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"Popeye the Sailor: The 1940s, Volume 3” Blu-Ray Review

Updated on December 22, 2019
MarshFish profile image

Marshall Fish is a remote trivia writer for Hasbro, Screenlife Games, and other pop culture websites.

Popeye, the spinach-eating sailor man, recently celebrated his 90th birthday. Coinciding with this milestone, Warner Archive Collection has added a new Blu-ray title, “Popeye the Sailor: The 1940s, Volume 3”, to its catalog.

17 uncut Popeye color cartoons from 1948 and 1949 are included in the set. All were produced to run in movie theaters by the Famous Studios division of Paramount Pictures. In these cartoons, Popeye and his girlfriend Olive Oyl travel back in time to various locations, including ancient Greece, the Sherwood Forest, the Egyptian desert, and Plymouth Rock. Of course, the films feature Popeye taking on his nemesis Bluto, who's seen in various guises such as Hercules, “Wild Bill” Bluto, and “The Magical Hypnotist”.

Popeye and Olive Oyl
Popeye and Olive Oyl | Source

Some of these Popeye cartoons do seem familiar from their many airings on local television broadcasts in the 60s, 70s, and 80s, as well as Cartoon Network in the 1990s and Boomerang in the 2000s. But, the Blu-ray’s toons have been remastered from the original negatives, and they’ve never looked as good as they do in this collection. The picture quality is tremendous, with vivid hues. Nearly half of the cartoons here are in Polacolor, developed by Polaroid as an alternative to the Technicolor process. The rest are in Technicolor, except for one in Cinecolor. All of these shorts feature their original titles, not the Associate Artist Productions intros seen during their broadcast and cable runs.

Source

Seymour Kneitel and Izzy Sparber, two of the three men who headed Famous Studios, directed all of these Popeye films, except for one by Bill Tytla and another which used footage from Dave Fleischer’s “Aladdin and his Wonderful Lamp”. In fact, “Aladdin and his Wonderful Lamp” has never been issued in Blu-ray before, and looks great, too, in this new Popeye cartoon collection.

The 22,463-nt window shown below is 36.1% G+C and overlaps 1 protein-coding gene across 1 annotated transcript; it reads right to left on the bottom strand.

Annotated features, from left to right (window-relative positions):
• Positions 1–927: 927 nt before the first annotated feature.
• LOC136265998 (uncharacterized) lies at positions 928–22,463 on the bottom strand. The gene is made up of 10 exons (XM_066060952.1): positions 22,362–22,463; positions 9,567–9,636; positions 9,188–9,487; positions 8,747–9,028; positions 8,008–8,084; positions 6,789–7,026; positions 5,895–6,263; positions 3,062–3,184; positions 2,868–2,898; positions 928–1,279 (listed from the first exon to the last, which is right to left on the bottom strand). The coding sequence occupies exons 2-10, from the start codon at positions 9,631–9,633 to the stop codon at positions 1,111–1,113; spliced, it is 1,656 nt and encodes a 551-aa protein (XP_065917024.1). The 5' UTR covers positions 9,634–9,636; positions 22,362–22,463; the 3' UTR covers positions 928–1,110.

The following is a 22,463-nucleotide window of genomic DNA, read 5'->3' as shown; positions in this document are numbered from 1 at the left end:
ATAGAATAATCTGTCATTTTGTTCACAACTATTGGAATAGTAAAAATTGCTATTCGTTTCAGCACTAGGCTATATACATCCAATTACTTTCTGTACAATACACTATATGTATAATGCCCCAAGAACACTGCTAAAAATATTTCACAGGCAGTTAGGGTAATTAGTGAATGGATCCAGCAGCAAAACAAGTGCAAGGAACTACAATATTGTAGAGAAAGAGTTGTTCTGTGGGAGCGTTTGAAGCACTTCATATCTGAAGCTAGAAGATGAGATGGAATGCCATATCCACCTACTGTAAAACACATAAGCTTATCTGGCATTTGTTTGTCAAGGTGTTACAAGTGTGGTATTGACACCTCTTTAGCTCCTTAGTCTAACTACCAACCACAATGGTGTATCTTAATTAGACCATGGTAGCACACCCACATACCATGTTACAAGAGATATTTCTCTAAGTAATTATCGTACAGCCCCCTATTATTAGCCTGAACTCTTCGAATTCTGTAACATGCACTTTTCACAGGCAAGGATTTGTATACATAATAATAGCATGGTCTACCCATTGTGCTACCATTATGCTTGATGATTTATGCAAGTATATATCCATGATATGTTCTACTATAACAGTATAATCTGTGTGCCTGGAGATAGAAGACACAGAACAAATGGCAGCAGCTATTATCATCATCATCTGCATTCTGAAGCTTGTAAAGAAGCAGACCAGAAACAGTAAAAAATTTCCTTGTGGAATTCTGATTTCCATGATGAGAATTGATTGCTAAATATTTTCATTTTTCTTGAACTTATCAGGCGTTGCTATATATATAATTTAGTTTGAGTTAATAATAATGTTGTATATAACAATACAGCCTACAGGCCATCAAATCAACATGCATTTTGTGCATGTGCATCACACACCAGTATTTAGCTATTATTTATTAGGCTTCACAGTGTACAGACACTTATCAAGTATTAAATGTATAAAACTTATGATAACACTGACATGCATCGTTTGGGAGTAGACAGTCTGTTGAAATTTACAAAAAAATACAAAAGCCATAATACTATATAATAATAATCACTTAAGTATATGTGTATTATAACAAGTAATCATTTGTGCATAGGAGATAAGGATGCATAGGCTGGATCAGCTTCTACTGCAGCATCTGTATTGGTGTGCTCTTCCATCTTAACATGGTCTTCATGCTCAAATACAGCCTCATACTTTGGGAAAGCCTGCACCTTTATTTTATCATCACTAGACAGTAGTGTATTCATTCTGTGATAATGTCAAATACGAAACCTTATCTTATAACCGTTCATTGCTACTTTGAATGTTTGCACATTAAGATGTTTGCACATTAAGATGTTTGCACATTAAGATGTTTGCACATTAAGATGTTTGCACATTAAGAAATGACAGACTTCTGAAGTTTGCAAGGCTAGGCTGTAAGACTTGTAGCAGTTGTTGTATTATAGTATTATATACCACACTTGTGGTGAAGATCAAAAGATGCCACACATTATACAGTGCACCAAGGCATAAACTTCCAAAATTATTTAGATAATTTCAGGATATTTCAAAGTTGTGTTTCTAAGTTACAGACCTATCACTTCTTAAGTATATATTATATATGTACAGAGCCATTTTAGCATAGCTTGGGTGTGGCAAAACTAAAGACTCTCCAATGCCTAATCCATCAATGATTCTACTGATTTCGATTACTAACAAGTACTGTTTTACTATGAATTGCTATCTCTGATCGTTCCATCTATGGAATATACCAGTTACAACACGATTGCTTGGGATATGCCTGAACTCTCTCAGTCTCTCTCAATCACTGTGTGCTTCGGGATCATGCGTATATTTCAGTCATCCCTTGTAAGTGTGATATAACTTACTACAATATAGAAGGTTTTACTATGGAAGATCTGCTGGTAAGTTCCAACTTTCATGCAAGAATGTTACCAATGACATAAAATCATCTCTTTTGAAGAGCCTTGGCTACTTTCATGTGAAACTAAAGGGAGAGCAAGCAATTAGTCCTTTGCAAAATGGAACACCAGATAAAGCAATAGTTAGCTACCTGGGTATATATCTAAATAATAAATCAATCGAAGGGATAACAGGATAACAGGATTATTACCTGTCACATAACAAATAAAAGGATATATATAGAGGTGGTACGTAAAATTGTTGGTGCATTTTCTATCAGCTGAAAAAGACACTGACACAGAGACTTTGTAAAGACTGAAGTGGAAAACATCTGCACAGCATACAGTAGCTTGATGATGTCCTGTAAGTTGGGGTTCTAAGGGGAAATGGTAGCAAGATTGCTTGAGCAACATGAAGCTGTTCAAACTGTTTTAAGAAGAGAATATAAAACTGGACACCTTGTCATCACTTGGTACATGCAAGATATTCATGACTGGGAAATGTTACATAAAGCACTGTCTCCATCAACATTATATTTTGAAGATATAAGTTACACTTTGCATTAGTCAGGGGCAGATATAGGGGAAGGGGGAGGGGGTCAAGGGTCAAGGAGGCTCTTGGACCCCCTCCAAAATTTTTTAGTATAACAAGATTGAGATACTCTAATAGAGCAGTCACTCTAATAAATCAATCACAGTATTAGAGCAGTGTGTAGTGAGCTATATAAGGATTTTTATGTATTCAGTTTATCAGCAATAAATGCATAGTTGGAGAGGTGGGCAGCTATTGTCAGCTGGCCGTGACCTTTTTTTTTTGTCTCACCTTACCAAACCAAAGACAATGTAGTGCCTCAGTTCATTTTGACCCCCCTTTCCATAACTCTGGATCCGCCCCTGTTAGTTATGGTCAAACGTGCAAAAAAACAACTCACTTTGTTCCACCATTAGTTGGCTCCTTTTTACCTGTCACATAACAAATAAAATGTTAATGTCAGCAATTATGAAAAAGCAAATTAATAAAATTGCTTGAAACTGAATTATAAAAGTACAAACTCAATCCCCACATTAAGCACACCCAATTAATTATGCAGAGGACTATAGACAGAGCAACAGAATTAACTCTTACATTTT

Additionally, the short “Spinach vs. Hamburgers” also includes scenes from three previous Popeye films (1944’s “The Anvil Chorus Girl”, 1945’s “Pop-Pie a la Mode”, and 1944’s “She Sick Sailors”). This group of Popeye cartoons are all found, complete, in the Warner Classic release, “Popeye the Sailor: The 1940s, Volume 1”.

"Popeye's Premiere" open with "Aladdin and his Wonderful Lamp" footage

Ahead of their time

Three of the films present ideas that were ahead of their time when shown on screen. “Silly Hillbilly”, a remake of the Betty Boop short “Be Up to Date”, finds the Sailor Man opening a pop-up department store. “Popeye Meets Hercules” has the mythological strongman (Bluto) at the First Olympic Games, displaying the back of his robe that has the words “This Space Reserved For Advertising Reasonable Rates” printed on it. In the 21st century, sponsor logos are found on the outfits of professional golfers and tennis players, as well as on NBA player uniforms. Moreover, the idea of a woman running for the U.S. presidency as a major party’s candidate might not have been thought about by many in 1948. But in “Olive Oyl For President”, Popeye’s dream of his beau becoming Commander In Chief came 68 years before Hillary Clinton was named the Democratic party’s presidential nominee.

Popeye's Department Store
Popeye's Department Store | Source
Bluto as Hercules
Bluto as Hercules | Source
Bluto as Hercules looking for advertisers
Bluto as Hercules looking for advertisers | Source

"Olive Oyl for President"

Creative dialogue

Additionally, these cartoons include clever, pun filled dialogue. When Popeye gets irritated by a pesky bug in “The Fly’s Last Flight”, he says to it, “Come on out and fights like a man, you insect”. While auditioning for a spot in Olive’s band in “Symphony in Spinach”, Popeye tells her, “I used to play in the sympathy orchestra once”. And when trying to find his way out of a cave in the “Aladdin and his Wonderful Lamp” footage, Popeye states to himself, “Wish I was light-headed so I could see what I was doin’.”

Popeye's spinach

Surprisingly, Popeye’s spinach works against him in two films in the set. The troublesome bug in “The Fly’s Last Flight” lands in Popeye’s can of spinach, eating some of the vegetable. As a result, the fly gains muscles and strength. He uses The Sailor’s nose as a punching bag, and lifts up a piano and drops it on Popeye!

Plus, Popeye’s nephews Pipeye, Peepeye, Poopeye, and Pupeye, would rather eat hamburgers at Wimpy’s restaurant than have spinach at Popeye’s Diner in “Spinach vs Hamburgers”. After finally eating their uncle’s spinach, the nephews use their new found energy to entangle Popeye and Olive in the restaurant’s anchor decoration. The nephews are next seen at Wimpy’s eatery, with stacks of burgers in front of them while they enjoy what they really wanted for their meal.

Like the other Warner Archive home videos, no booklet is available with the collection.The 17 Popeye cartoon titles are printed on the disc’s label side.Of the 1940s Popeye Blu-ray releases, Volume 3 has the largest number of cartoons, with a total running time of just over two hours. English subtitles are available for the films. This assortment of Popeye shorts is also available on DVD.


“Popeye The Sailor: The 1940s, Volume 3” is definitely “strong to the finich”. The Warner Archive Collection team has produced another winner in their series of Popeye adventures.

© 2019 Marshall Fish

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